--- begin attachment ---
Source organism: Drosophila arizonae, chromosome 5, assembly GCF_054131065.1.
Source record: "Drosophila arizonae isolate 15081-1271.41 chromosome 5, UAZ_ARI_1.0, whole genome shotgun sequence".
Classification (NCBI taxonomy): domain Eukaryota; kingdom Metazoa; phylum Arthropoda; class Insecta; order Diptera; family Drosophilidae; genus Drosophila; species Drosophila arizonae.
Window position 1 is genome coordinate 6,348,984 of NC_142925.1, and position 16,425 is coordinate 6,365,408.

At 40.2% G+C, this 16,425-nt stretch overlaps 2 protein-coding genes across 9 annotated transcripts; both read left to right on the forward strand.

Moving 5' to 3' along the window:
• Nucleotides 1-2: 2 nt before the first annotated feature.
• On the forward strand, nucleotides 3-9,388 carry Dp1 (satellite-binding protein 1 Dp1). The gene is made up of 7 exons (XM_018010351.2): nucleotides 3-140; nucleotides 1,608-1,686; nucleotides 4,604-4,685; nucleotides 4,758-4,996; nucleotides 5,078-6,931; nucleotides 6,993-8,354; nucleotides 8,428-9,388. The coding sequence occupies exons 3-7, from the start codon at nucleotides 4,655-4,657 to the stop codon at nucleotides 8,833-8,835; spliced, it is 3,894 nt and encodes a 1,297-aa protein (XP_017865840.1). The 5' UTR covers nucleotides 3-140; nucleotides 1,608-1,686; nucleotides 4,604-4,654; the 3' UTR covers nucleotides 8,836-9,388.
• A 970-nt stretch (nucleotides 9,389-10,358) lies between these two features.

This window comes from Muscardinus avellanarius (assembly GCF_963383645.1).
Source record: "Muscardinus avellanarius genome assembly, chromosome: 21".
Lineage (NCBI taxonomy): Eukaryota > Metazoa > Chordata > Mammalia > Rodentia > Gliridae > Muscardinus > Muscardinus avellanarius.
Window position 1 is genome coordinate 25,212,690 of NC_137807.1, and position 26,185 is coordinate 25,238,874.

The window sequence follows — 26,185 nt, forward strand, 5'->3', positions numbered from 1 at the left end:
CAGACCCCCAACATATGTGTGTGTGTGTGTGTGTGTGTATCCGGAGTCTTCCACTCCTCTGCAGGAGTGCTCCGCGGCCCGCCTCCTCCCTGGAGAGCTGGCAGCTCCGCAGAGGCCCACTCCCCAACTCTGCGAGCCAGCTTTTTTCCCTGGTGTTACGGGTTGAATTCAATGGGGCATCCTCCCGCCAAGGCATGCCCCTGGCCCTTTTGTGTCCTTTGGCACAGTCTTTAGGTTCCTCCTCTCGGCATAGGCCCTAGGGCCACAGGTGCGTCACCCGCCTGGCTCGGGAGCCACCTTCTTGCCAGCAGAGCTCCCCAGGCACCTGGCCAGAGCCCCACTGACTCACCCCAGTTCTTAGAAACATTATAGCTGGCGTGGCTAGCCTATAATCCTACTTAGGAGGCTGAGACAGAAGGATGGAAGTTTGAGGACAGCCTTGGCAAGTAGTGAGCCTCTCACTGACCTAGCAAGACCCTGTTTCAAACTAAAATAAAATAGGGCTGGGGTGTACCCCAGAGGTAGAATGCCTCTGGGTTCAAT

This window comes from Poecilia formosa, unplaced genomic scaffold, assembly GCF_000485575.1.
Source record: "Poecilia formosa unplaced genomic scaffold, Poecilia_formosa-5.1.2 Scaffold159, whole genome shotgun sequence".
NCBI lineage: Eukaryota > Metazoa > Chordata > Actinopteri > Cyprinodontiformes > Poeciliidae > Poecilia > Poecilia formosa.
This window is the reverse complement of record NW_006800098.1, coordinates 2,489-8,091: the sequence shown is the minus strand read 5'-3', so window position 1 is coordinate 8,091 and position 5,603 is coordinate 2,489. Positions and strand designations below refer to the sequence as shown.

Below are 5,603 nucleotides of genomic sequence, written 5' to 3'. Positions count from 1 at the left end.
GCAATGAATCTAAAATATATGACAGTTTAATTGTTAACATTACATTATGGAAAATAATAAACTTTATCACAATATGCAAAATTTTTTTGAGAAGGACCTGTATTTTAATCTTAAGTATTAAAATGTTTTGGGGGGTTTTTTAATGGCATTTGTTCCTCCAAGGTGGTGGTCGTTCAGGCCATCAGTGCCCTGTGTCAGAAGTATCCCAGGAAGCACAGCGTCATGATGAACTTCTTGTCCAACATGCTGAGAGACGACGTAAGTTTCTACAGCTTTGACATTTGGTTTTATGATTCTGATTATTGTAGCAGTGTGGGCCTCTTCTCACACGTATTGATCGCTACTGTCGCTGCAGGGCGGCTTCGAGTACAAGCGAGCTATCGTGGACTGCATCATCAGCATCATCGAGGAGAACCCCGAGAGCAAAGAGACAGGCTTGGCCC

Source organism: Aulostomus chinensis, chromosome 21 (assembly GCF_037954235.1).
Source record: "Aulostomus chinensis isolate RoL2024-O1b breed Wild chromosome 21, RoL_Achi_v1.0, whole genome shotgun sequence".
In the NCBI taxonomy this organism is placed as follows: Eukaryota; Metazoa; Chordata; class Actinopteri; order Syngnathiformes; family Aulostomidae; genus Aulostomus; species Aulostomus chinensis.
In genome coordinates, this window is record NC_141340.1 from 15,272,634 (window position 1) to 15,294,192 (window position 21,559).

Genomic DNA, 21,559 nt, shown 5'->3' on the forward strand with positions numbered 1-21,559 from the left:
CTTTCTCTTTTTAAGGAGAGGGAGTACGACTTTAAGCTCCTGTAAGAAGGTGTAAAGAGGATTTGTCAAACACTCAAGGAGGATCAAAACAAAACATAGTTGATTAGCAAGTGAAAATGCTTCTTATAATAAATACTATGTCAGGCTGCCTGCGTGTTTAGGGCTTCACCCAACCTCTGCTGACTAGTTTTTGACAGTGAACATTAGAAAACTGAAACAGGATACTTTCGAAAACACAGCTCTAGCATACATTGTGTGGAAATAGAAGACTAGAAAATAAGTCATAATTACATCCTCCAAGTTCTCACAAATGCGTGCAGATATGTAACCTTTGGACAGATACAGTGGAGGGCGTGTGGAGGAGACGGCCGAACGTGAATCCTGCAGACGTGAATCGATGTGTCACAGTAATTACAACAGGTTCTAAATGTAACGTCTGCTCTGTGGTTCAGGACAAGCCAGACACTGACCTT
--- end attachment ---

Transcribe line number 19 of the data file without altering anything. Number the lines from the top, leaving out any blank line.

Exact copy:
This window is the reverse complement of record NW_006800098.1, coordinates 2,489-8,091: the sequence shown is the minus strand read 5'-3', so window position 1 is coordinate 8,091 and position 5,603 is coordinate 2,489. Positions and strand designations below refer to the sequence as shown.